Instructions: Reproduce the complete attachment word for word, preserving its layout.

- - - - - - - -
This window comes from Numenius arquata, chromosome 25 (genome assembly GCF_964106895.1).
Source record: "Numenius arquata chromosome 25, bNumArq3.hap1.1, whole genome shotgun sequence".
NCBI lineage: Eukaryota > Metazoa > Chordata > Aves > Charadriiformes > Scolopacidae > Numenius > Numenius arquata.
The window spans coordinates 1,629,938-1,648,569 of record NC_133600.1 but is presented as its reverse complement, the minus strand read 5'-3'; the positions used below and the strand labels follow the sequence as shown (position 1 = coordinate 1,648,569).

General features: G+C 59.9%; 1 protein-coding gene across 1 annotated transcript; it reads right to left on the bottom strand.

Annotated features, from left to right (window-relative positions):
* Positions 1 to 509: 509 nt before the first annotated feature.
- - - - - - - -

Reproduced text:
This window comes from Numenius arquata, chromosome 25 (genome assembly GCF_964106895.1).
Source record: "Numenius arquata chromosome 25, bNumArq3.hap1.1, whole genome shotgun sequence".
NCBI lineage: Eukaryota > Metazoa > Chordata > Aves > Charadriiformes > Scolopacidae > Numenius > Numenius arquata.
The window spans coordinates 1,629,938-1,648,569 of record NC_133600.1 but is presented as its reverse complement, the minus strand read 5'-3'; the positions used below and the strand labels follow the sequence as shown (position 1 = coordinate 1,648,569).

General features: G+C 59.9%; 1 protein-coding gene across 1 annotated transcript; it reads right to left on the bottom strand.

Annotated features, from left to right (window-relative positions):
* Positions 1 to 509: 509 nt before the first annotated feature.